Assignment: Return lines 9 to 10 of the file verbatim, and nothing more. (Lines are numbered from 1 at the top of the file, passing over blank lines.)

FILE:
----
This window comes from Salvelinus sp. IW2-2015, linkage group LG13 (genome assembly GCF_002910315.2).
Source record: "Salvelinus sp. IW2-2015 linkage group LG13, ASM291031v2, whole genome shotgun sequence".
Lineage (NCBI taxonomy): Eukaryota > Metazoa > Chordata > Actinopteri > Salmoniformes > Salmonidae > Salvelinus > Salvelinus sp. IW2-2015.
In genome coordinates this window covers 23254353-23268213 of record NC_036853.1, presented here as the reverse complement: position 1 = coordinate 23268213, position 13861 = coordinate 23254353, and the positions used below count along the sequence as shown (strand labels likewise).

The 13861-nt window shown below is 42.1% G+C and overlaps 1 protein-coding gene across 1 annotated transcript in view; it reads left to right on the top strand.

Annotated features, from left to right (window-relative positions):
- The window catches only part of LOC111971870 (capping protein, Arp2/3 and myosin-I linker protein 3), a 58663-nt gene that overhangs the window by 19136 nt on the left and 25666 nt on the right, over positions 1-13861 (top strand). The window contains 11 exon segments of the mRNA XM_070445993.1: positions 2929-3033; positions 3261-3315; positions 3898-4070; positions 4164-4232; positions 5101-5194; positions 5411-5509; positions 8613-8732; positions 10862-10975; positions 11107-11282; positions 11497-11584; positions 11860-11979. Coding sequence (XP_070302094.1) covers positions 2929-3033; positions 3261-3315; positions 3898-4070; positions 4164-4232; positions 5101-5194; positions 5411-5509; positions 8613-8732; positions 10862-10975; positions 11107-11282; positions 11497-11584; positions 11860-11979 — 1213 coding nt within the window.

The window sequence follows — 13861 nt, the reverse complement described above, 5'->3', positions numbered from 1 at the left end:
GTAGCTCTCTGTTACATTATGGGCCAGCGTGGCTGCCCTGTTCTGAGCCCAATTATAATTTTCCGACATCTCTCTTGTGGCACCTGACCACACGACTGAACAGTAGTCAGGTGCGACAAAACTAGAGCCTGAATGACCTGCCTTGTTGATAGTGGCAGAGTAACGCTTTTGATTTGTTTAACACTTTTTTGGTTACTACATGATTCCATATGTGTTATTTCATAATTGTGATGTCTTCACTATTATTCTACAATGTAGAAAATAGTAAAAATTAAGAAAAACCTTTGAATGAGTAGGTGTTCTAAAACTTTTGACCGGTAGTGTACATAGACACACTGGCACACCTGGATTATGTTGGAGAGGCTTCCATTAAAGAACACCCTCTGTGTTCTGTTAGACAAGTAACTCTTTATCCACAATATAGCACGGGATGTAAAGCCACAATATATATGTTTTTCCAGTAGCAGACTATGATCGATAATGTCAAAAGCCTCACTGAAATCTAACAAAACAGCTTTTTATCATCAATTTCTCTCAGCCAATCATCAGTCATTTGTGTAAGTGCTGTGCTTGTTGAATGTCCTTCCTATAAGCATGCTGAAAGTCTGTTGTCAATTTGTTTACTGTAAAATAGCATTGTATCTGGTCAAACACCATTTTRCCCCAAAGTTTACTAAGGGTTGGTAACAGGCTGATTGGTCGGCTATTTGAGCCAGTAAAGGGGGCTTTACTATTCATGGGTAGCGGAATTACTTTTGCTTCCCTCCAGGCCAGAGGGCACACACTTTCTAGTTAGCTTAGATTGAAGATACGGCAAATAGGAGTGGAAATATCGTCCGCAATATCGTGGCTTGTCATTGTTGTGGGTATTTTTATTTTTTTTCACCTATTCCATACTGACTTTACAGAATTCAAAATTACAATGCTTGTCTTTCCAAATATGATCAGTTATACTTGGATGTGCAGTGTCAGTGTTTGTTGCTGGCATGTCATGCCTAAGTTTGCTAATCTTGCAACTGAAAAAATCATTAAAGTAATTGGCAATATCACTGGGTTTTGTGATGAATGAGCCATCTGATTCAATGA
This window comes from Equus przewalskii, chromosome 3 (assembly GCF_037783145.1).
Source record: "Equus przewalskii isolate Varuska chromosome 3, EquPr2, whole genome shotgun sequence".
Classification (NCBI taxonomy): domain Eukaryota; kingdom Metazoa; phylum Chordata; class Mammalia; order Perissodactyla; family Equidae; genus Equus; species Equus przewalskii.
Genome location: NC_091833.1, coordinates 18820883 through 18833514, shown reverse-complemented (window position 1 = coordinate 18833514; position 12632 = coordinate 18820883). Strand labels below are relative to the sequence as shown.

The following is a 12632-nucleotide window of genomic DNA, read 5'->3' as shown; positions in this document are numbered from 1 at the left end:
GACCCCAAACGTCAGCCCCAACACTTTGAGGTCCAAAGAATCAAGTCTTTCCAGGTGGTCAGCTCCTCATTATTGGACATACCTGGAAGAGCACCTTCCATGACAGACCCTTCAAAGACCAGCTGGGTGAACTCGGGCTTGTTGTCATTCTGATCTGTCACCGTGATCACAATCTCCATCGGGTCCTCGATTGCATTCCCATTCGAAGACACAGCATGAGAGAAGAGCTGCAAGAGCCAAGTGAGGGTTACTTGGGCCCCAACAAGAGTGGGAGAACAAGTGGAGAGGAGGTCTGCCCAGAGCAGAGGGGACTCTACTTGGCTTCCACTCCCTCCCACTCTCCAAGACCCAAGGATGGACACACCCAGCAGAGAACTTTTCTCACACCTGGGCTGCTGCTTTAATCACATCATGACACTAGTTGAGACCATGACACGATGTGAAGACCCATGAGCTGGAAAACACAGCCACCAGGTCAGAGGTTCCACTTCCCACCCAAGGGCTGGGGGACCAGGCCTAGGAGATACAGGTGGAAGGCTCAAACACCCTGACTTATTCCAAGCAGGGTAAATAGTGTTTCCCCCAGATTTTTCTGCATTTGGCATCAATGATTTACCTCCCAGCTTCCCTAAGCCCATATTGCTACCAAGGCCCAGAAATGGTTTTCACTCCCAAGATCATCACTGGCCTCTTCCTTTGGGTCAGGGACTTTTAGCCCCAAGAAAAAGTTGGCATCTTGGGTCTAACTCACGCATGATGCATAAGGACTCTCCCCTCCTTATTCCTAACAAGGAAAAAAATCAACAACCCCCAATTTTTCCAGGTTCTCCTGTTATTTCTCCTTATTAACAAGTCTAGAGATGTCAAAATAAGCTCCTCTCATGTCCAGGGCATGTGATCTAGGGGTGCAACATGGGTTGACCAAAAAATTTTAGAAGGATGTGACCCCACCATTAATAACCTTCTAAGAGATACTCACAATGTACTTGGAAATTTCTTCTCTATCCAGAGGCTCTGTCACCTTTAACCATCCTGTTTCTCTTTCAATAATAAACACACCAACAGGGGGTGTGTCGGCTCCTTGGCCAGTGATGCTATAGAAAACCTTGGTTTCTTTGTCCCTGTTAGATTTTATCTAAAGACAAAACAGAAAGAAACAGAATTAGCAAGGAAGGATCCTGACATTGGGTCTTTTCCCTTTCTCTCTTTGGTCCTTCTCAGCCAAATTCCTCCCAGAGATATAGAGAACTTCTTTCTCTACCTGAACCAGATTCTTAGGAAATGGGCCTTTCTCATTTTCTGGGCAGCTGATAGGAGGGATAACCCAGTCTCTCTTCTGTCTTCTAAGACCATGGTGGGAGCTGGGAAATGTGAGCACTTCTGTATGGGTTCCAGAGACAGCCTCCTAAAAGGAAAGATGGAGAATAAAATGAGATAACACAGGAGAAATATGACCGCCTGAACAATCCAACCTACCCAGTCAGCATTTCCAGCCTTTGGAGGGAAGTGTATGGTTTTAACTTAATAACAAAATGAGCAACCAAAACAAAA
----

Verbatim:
GTAGCTCTCTGTTACATTATGGGCCAGCGTGGCTGCCCTGTTCTGAGCCCAATTATAATTTTCCGACATCTCTCTTGTGGCACCTGACCACACGACTGAACAGTAGTCAGGTGCGACAAAACTAGAGCCTGAATGACCTGCCTTGTTGATAGTGGCAGAGTAACGCTTTTGATTTGTTTAACACTTTTTTGGTTACTACATGATTCCATATGTGTTATTTCATAATTGTGATGTCTTCACTATTATTCTACAATGTAGAAAATAGTAAAAATTAAGAAAAACCTTTGAATGAGTAGGTGTTCTAAAACTTTTGACCGGTAGTGTACATAGACACACTGGCACACCTGGATTATGTTGGAGAGGCTTCCATTAAAGAACACCCTCTGTGTTCTGTTAGACAAGTAACTCTTTATCCACAATATAGCACGGGATGTAAAGCCACAATATATATGTTTTTCCAGTAGCAGACTATGATCGATAATGTCAAAAGCCTCACTGAAATCTAACAAAACAGCTTTTTATCATCAATTTCTCTCAGCCAATCATCAGTCATTTGTGTAAGTGCTGTGCTTGTTGAATGTCCTTCCTATAAGCATGCTGAAAGTCTGTTGTCAATTTGTTTACTGTAAAATAGCATTGTATCTGGTCAAACACCATTTTRCCCCAAAGTTTACTAAGGGTTGGTAACAGGCTGATTGGTCGGCTATTTGAGCCAGTAAAGGGGGCTTTACTATTCATGGGTAGCGGAATTACTTTTGCTTCCCTCCAGGCCAGAGGGCACACACTTTCTAGTTAGCTTAGATTGAAGATACGGCAAATAGGAGTGGAAATATCGTCCGCAATATCGTGGCTTGTCATTGTTGTGGGTATTTTTATTTTTTTTCACCTATTCCATACTGACTTTACAGAATTCAAAATTACAATGCTTGTCTTTCCAAATATGATCAGTTATACTTGGATGTGCAGTGTCAGTGTTTGTTGCTGGCATGTCATGCCTAAGTTTGCTAATCTTGCAACTGAAAAAATCATTAAAGTAATTGGCAATATCACTGGGTTTTGTGATGAATGAGCCATCTGATTCAATGA
This window comes from Equus przewalskii, chromosome 3 (assembly GCF_037783145.1).